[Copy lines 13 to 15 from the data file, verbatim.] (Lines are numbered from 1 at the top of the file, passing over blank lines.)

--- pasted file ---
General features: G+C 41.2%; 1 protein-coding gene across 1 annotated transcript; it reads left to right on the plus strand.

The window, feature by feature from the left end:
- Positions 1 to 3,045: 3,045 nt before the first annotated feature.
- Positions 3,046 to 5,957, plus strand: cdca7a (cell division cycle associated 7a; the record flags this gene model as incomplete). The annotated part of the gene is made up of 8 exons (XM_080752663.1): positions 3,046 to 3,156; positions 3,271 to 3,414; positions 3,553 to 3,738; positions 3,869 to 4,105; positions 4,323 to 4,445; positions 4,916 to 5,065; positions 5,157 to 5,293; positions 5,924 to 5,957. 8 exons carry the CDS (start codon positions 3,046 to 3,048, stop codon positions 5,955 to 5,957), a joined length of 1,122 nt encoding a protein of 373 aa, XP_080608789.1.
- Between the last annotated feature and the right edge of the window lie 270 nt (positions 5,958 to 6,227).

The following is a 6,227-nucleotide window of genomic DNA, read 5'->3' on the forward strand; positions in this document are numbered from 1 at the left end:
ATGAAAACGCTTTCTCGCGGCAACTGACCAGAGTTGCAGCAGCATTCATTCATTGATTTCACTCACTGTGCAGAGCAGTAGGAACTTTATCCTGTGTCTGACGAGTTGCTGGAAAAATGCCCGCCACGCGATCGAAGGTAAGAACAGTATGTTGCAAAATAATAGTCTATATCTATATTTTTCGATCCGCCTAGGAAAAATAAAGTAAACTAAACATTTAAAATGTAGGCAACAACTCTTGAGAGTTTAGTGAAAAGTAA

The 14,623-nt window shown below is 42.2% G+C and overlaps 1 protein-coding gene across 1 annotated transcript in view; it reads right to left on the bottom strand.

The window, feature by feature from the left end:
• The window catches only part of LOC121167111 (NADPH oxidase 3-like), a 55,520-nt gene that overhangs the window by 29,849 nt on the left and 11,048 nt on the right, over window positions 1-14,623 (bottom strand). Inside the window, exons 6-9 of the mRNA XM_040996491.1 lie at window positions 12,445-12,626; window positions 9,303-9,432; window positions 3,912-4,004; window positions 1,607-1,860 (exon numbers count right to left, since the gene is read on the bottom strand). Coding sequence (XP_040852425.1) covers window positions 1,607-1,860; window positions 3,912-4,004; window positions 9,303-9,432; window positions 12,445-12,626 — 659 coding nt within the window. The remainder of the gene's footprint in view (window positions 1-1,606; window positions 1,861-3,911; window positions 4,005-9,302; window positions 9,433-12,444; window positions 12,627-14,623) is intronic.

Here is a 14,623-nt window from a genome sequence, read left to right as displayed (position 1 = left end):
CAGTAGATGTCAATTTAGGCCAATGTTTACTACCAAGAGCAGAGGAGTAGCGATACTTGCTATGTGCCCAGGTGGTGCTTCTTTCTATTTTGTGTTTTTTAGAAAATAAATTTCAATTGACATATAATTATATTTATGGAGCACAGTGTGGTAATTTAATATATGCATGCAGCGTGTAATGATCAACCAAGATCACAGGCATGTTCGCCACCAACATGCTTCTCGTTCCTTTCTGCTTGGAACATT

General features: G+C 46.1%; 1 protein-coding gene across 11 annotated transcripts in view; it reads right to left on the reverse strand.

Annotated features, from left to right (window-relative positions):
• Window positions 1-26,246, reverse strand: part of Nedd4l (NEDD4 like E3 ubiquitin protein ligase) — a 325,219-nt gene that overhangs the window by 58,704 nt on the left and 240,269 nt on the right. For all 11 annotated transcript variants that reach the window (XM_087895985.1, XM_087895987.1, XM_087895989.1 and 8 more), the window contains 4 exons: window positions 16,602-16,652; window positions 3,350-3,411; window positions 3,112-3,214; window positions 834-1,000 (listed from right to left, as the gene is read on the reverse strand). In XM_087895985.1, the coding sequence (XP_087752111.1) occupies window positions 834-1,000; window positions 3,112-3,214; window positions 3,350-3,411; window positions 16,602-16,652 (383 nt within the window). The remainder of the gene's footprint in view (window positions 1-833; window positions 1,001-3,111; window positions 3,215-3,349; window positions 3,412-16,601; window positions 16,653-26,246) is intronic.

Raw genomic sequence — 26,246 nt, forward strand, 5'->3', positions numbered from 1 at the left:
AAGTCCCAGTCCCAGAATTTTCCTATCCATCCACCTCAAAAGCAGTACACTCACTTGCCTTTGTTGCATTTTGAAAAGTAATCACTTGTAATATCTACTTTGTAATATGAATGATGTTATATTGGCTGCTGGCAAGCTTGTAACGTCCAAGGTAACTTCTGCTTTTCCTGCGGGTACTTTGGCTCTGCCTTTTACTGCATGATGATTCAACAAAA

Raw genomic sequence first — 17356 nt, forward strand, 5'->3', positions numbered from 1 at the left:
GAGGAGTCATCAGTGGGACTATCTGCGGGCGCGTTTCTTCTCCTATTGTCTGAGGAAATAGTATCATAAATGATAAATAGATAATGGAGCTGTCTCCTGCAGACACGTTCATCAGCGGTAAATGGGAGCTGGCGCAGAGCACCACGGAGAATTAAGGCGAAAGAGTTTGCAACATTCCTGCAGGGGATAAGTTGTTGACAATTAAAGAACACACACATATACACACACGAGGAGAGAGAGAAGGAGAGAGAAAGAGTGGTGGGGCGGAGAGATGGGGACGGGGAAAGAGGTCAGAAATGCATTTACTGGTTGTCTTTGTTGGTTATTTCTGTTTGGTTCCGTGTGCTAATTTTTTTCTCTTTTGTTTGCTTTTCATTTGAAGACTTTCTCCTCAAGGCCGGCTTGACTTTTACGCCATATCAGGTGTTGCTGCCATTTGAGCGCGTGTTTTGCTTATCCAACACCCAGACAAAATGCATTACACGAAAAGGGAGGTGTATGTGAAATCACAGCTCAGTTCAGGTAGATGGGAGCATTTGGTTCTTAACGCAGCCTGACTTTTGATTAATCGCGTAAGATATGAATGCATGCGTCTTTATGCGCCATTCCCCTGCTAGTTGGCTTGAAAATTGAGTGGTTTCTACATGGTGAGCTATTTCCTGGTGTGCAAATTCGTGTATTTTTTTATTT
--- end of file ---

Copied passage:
General features: G+C 46.1%; 1 protein-coding gene across 11 annotated transcripts in view; it reads right to left on the reverse strand.

Annotated features, from left to right (window-relative positions):
• Window positions 1-26,246, reverse strand: part of Nedd4l (NEDD4 like E3 ubiquitin protein ligase) — a 325,219-nt gene that overhangs the window by 58,704 nt on the left and 240,269 nt on the right. For all 11 annotated transcript variants that reach the window (XM_087895985.1, XM_087895987.1, XM_087895989.1 and 8 more), the window contains 4 exons: window positions 16,602-16,652; window positions 3,350-3,411; window positions 3,112-3,214; window positions 834-1,000 (listed from right to left, as the gene is read on the reverse strand). In XM_087895985.1, the coding sequence (XP_087752111.1) occupies window positions 834-1,000; window positions 3,112-3,214; window positions 3,350-3,411; window positions 16,602-16,652 (383 nt within the window). The remainder of the gene's footprint in view (window positions 1-833; window positions 1,001-3,111; window positions 3,215-3,349; window positions 3,412-16,601; window positions 16,653-26,246) is intronic.